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|Nicolas Audier has been in Vietnam for more than two decades and has seen much of its development firsthand|
The first time I came to Vietnam was in the early 1990s. Following many exploratory trips – including various backpacking excursions in the north of Vietnam – I decided at the end of 1994 to leave a well-settled life in Paris and to take an active part in the fantastic challenge of transforming an emerging country into a modern country with a booming economy, fully open to the nascent globalisation. That was in 1995, when I arrived in Hanoi at Noi Bai Airport on a cold day in January. It was then a very small, one-storey airport, and I drove into Hanoi in an antique ‘Volga’ car, on two-lane winding roads, with rice fields and water buffalo on either side. Hanoi was a charming city to discover for Western visitors, with a lot of bicycles and cyclos, and had managed to keep the elegance of a French city with its opera house, its ancient landmark buildings combining the lovely French architecture with the Asian style – such as Ecole Française d’Extrême d’Orient – with wide, tree-lined boulevards, and many beautiful lakes and parks. Hanoi is still one of the most fascinating and charming capital cities in Asia today and has no equal in Southeast Asia.
At the time, the economy of Vietnam was mainly dominated by state-owned companies, co-operatives, agriculture, and fishery and the GDP per capita was around $288 in 1995, compared to more than $2,200 in 2016. Vietnam is now a booming and diverse market economy with many thriving sectors, in addition to the traditional foundations of farming and seafood, including energy, industry and manufacturing, services, tourism, as well as banking and insurance. But despite its rapid development, Vietnam still retains its charm and warm hospitality and is always an attractive destination for tourists.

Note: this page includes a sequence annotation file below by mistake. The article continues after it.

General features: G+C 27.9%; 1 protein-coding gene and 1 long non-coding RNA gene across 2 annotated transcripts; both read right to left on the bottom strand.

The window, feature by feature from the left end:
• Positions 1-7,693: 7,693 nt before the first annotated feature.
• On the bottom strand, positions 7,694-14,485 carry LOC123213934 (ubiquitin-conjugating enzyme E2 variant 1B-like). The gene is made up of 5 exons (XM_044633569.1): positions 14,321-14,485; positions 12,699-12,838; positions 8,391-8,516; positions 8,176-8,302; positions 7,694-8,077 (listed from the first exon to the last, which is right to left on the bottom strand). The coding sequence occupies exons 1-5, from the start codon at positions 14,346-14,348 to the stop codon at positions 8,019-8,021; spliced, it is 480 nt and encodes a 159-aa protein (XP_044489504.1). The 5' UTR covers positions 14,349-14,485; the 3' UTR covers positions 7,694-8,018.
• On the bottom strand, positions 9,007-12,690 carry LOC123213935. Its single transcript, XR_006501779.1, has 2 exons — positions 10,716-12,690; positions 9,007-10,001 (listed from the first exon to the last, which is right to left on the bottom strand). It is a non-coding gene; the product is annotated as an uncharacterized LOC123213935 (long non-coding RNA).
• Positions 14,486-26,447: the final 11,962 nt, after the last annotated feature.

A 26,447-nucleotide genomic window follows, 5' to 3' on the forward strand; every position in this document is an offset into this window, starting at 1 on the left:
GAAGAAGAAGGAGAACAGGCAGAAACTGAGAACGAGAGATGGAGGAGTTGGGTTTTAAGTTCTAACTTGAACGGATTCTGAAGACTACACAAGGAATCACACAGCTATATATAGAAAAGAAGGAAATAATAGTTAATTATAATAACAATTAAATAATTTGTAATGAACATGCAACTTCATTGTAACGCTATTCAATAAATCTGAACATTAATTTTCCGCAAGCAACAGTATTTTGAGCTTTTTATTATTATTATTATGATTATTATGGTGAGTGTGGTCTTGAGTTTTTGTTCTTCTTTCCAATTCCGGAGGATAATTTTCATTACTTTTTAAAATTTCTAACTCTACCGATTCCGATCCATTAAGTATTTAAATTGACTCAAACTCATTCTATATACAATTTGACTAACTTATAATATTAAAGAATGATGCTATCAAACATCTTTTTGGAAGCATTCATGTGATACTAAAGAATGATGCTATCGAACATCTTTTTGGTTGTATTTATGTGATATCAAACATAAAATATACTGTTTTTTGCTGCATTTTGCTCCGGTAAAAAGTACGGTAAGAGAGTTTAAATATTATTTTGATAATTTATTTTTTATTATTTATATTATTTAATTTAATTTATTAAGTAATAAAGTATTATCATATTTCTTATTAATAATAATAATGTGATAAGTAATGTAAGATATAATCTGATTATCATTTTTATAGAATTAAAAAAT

|Vietnam is now one of the leading countries within ASEAN and has witnessed a GDP growth rate of nearly 7 per cent with a $4 billion trade surplus in 2017. The ‘Made in Vietnam’ designation is now synonymous with quality and reliability.|
Doi Moi was launched in 1986, and the first Law on Foreign Investment was passed in 1987, which enabled the first wave of foreign direct investments (FDI) to enter Vietnam. This resulted in Vietnam becoming the leading FDI recipient among developing countries and economies in transition, in proportion to the size of its economy.
In the early 1990s, Vietnam joined the IMF, signed a trade agreement with the European Union (EU) in 1992, and started the process of opening the country to western investments and technologies. 1993 was also an important year for diplomats, as the French President François Mitterrand paid a state visit to Vietnam, the first ever president of a western country to visit since the introduction of the open-door policy. This state visit still sticks in the mind of many Vietnamese officials.
In 1994, the US ordered the lifting of its trade embargo, which allowed the establishment of diplomatic liaison missions in Washington and Hanoi. Another significant milestone in Vietnam’s international integration happened in 1995, when Vietnam officially became the seventh member of ASEAN, and in 1997, when Vietnam held the Francophonie Summit with leaders from 84 countries gathering in Hanoi. That was one of the first major international summits that Vietnam organised, with great success, after the launching of Doi Moi.
That contributed to raising Vietnam’s international prestige and promoting its image as a dynamic and open country with a foreign policy of independence, self-reliance, peace, co-operation, and development.